KUALA LUMPUR, April 23 — Syed Saddiq Syed Abdul Rahman credits Prime Minister Tun Dr Mahathir Mohamad’s guidance with shaping the work culture he’s adopted in his life and as Youth and Sports minister.
The Muar MP said he had spent considerable time with Dr Mahathir when he worked as a political researcher in his team before the 14th general election and it was there that he saw first-hand how Malaysia’s fourth and seventh prime minister operates.
With Pakatan Harapan’s one year anniversary coming up, Syed Saddiq reflected on how some of Dr Mahathir’s habits and rituals had brushed off on him when he worked late hours on the team.
“As a young person following him around I can get exhausted,” the 26-year-old told a special press conference to mark the anniversary.
“He will go into office no later than 8.30am and leave no sooner than 5.30pm. Then every night there’s a programme which would end at 10pm.
“Then there’s a meeting called after that and you finish at 12am. He (Mahathir) will then wake up at 5am the next day, be out of the house by 7am, we’ll have breakfast together and this is the cycle he repeats every day.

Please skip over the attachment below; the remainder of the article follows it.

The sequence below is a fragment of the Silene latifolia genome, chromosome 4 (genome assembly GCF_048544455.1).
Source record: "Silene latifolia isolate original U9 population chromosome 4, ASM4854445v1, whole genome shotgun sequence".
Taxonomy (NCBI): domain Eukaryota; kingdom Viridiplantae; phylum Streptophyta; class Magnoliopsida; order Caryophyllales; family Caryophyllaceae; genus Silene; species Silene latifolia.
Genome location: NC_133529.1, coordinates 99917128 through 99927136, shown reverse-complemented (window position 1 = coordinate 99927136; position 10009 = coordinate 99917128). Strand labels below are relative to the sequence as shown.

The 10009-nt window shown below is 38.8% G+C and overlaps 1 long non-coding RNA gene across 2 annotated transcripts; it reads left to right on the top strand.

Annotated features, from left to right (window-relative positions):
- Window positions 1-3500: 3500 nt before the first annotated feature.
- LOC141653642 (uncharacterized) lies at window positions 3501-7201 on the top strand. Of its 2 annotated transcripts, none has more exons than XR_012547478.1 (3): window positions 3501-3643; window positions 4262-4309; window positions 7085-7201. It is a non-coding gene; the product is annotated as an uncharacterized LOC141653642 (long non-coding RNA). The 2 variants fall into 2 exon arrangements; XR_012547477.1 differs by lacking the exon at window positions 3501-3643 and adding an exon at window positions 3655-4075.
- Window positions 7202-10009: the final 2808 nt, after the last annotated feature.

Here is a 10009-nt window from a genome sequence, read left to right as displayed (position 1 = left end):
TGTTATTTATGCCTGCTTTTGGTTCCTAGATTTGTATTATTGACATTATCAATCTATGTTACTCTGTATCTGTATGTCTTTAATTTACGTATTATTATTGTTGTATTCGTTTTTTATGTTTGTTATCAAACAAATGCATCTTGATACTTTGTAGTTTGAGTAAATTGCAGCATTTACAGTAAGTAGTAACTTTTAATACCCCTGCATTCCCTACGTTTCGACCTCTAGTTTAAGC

“Weekends are worse because there are more programmes,” he recalled.
One of the habits Syed Saddiq has picked up is the use of a tabung or kitty jar to fine employees who turn up late for work.
He said it was an example adopted by Dr Mahathir to instill discipline and timeliness while learning that one’s actions affect many.
“From the biggest agencies to the smallest we have our tabung whereby every minute you’re late you pay a ringgit,” he said.
“It’s a matter of discipline. As a young minister I do not have the network nor wealth of experience like the others but what I have is discipline, commitment and enthusiasm.
“If they (other ministers) work eight hours I want to work 15, if they sleep eight hours I want to sleep five because I am young and can afford to do so.
“Some people say you need a balance between work and private life. I don’t believe in it. I believe you must be a workaholic and my team is with me on this.”
Syed Saddiq was then asked how much he owed in late fees, which resulted in the room bursting into laughter, to which he replied: “Good question, but I’m not sure.
“I know I’ve been late twice or thrice but I can’t recall exactly how much I owe. We have to check with our secretary general as he’s the one keeping tabs.
“You should see the effect this practice has had on our team. No one wants to be late now. As the saying goes ‘time is gold’.”